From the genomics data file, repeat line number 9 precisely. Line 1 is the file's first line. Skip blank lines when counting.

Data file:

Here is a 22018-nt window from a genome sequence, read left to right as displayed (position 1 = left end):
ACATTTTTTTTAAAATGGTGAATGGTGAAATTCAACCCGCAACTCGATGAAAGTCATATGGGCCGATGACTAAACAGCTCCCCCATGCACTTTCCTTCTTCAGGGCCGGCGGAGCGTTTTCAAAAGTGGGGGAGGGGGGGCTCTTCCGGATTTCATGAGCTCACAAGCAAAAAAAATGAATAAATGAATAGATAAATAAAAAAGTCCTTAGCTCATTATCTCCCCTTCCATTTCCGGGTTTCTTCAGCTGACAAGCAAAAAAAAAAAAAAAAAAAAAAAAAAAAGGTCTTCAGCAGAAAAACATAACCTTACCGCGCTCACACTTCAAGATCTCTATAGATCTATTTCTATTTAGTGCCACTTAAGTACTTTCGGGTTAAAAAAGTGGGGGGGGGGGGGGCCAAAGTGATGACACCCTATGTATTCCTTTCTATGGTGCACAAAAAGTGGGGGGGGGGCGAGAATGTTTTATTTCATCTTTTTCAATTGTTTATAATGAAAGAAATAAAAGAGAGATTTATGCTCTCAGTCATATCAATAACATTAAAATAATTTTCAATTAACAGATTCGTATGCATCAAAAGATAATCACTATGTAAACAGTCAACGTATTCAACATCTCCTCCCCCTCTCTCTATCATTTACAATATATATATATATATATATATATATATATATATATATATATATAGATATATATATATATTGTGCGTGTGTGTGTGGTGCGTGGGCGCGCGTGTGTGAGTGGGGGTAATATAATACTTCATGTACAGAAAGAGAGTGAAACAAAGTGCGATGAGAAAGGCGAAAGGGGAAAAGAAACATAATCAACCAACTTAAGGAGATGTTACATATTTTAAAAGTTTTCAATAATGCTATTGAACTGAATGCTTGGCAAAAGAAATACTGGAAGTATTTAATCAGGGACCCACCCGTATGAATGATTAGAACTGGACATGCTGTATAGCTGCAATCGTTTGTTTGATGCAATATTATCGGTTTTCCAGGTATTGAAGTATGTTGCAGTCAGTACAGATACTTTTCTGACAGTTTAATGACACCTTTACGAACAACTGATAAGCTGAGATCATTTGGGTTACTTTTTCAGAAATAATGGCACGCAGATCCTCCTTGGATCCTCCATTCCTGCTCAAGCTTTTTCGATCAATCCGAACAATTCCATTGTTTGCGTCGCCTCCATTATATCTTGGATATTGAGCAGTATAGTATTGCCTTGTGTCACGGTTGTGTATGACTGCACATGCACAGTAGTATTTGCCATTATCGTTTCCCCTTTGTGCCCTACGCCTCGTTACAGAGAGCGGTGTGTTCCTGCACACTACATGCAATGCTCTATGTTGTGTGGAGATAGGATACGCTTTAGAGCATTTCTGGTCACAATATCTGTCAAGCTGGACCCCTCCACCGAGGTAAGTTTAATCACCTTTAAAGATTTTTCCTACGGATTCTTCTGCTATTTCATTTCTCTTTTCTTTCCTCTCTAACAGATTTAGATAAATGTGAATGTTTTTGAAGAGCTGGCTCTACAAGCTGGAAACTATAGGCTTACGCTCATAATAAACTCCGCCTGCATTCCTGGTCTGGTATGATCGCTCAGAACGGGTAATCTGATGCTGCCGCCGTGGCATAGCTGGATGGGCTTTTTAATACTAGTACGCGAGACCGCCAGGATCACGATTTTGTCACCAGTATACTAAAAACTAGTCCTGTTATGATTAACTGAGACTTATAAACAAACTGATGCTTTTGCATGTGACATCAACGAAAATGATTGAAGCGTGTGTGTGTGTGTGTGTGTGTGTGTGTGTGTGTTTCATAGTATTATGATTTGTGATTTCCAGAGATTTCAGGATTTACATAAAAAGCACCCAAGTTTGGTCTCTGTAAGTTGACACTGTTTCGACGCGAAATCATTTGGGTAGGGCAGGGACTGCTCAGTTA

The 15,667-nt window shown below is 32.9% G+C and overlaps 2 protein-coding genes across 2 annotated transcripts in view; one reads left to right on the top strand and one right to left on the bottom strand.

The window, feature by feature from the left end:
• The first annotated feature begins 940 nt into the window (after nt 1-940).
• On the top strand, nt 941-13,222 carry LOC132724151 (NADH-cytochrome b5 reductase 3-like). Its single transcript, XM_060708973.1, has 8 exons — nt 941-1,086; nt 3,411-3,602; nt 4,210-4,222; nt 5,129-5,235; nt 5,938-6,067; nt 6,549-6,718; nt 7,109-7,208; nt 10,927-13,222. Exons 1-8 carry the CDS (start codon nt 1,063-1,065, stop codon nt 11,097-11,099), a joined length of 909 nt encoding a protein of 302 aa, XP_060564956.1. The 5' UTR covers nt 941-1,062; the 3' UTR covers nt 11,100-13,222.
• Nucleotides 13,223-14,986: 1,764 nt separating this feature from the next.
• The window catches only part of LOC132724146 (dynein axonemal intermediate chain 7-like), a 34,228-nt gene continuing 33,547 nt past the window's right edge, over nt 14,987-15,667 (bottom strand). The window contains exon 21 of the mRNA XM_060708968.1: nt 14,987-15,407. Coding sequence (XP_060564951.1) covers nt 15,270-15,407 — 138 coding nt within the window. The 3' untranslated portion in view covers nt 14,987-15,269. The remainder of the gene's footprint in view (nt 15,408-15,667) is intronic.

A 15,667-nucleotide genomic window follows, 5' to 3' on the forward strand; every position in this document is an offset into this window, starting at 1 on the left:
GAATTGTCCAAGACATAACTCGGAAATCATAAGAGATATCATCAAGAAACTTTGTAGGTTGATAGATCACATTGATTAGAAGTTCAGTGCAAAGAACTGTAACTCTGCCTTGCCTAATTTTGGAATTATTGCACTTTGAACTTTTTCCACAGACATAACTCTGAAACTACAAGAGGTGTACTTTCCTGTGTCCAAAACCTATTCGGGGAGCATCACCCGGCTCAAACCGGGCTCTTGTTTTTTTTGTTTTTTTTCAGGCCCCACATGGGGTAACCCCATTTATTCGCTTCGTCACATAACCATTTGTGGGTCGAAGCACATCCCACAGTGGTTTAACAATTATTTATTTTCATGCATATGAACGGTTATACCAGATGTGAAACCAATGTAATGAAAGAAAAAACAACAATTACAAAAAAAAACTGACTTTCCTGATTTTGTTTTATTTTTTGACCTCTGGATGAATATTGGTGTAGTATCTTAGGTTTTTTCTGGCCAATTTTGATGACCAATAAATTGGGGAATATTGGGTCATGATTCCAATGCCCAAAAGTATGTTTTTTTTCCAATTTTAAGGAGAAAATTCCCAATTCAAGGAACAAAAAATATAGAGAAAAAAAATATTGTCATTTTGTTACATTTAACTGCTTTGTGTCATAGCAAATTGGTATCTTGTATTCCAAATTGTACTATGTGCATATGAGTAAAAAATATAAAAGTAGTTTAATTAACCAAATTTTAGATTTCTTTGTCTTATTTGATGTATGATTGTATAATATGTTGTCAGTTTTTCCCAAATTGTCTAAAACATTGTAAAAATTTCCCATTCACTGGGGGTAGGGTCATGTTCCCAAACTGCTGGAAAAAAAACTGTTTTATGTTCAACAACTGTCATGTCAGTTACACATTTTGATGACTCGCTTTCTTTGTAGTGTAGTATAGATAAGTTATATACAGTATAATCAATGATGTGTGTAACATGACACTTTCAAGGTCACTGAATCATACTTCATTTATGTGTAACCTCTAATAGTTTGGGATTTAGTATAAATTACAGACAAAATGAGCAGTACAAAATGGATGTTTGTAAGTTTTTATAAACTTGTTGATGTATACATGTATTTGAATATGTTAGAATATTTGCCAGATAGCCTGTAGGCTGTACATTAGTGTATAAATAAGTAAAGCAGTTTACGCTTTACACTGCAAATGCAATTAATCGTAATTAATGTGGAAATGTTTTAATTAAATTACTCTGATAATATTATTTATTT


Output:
A 15,667-nucleotide genomic window follows, 5' to 3' on the forward strand; every position in this document is an offset into this window, starting at 1 on the left: